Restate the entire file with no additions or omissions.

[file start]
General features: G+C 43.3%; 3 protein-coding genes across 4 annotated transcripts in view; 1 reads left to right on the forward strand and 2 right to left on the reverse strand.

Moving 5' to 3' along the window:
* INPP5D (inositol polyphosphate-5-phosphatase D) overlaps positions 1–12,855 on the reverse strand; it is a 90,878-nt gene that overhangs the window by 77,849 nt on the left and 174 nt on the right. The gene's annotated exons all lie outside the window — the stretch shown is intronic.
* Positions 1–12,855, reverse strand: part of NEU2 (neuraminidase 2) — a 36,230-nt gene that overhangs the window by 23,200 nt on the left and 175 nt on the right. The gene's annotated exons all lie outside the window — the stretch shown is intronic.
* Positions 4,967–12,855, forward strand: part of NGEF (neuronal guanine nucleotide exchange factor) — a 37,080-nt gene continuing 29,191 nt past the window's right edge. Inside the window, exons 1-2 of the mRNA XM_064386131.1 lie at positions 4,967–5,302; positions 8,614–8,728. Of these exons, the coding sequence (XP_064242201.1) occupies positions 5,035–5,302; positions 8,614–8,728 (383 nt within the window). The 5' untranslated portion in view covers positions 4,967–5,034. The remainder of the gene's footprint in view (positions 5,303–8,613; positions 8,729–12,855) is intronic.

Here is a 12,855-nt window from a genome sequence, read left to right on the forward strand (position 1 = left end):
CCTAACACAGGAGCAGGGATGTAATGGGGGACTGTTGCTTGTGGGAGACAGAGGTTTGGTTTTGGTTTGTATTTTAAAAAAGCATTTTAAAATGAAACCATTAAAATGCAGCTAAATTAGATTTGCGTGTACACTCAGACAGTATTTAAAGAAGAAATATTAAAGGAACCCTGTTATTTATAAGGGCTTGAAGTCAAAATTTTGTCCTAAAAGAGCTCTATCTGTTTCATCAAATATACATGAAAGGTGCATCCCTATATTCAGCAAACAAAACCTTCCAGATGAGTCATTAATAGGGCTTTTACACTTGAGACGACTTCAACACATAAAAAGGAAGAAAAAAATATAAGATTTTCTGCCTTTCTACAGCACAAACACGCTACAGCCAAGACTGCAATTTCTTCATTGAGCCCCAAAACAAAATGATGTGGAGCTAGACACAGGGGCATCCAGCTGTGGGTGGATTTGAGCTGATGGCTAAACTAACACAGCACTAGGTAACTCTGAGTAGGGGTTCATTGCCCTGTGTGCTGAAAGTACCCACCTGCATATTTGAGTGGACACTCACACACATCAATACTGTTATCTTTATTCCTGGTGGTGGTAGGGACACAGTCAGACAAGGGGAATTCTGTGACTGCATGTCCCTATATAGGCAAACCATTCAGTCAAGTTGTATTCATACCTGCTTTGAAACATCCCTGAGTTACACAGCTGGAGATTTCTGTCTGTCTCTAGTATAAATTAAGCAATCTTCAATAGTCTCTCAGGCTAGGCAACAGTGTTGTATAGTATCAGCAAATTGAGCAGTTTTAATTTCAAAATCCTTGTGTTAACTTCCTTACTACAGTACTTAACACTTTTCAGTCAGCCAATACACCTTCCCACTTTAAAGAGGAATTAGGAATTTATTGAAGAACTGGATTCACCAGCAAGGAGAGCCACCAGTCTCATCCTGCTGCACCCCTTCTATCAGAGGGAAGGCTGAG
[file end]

General features: G+C 43.3%; 3 protein-coding genes across 4 annotated transcripts in view; 1 reads left to right on the forward strand and 2 right to left on the reverse strand.

Moving 5' to 3' along the window:
* INPP5D (inositol polyphosphate-5-phosphatase D) overlaps positions 1–12,855 on the reverse strand; it is a 90,878-nt gene that overhangs the window by 77,849 nt on the left and 174 nt on the right. The gene's annotated exons all lie outside the window — the stretch shown is intronic.
* Positions 1–12,855, reverse strand: part of NEU2 (neuraminidase 2) — a 36,230-nt gene that overhangs the window by 23,200 nt on the left and 175 nt on the right. The gene's annotated exons all lie outside the window — the stretch shown is intronic.
* Positions 4,967–12,855, forward strand: part of NGEF (neuronal guanine nucleotide exchange factor) — a 37,080-nt gene continuing 29,191 nt past the window's right edge. Inside the window, exons 1-2 of the mRNA XM_064386131.1 lie at positions 4,967–5,302; positions 8,614–8,728. Of these exons, the coding sequence (XP_064242201.1) occupies positions 5,035–5,302; positions 8,614–8,728 (383 nt within the window). The 5' untranslated portion in view covers positions 4,967–5,034. The remainder of the gene's footprint in view (positions 5,303–8,613; positions 8,729–12,855) is intronic.

Here is a 12,855-nt window from a genome sequence, read left to right on the forward strand (position 1 = left end):
CCTAACACAGGAGCAGGGATGTAATGGGGGACTGTTGCTTGTGGGAGACAGAGGTTTGGTTTTGGTTTGTATTTTAAAAAAGCATTTTAAAATGAAACCATTAAAATGCAGCTAAATTAGATTTGCGTGTACACTCAGACAGTATTTAAAGAAGAAATATTAAAGGAACCCTGTTATTTATAAGGGCTTGAAGTCAAAATTTTGTCCTAAAAGAGCTCTATCTGTTTCATCAAATATACATGAAAGGTGCATCCCTATATTCAGCAAACAAAACCTTCCAGATGAGTCATTAATAGGGCTTTTACACTTGAGACGACTTCAACACATAAAAAGGAAGAAAAAAATATAAGATTTTCTGCCTTTCTACAGCACAAACACGCTACAGCCAAGACTGCAATTTCTTCATTGAGCCCCAAAACAAAATGATGTGGAGCTAGACACAGGGGCATCCAGCTGTGGGTGGATTTGAGCTGATGGCTAAACTAACACAGCACTAGGTAACTCTGAGTAGGGGTTCATTGCCCTGTGTGCTGAAAGTACCCACCTGCATATTTGAGTGGACACTCACACACATCAATACTGTTATCTTTATTCCTGGTGGTGGTAGGGACACAGTCAGACAAGGGGAATTCTGTGACTGCATGTCCCTATATAGGCAAACCATTCAGTCAAGTTGTATTCATACCTGCTTTGAAACATCCCTGAGTTACACAGCTGGAGATTTCTGTCTGTCTCTAGTATAAATTAAGCAATCTTCAATAGTCTCTCAGGCTAGGCAACAGTGTTGTATAGTATCAGCAAATTGAGCAGTTTTAATTTCAAAATCCTTGTGTTAACTTCCTTACTACAGTACTTAACACTTTTCAGTCAGCCAATACACCTTCCCACTTTAAAGAGGAATTAGGAATTTATTGAAGAACTGGATTCACCAGCAAGGAGAGCCACCAGTCTCATCCTGCTGCACCCCTTCTATCAGAGGGAAGGCTGAG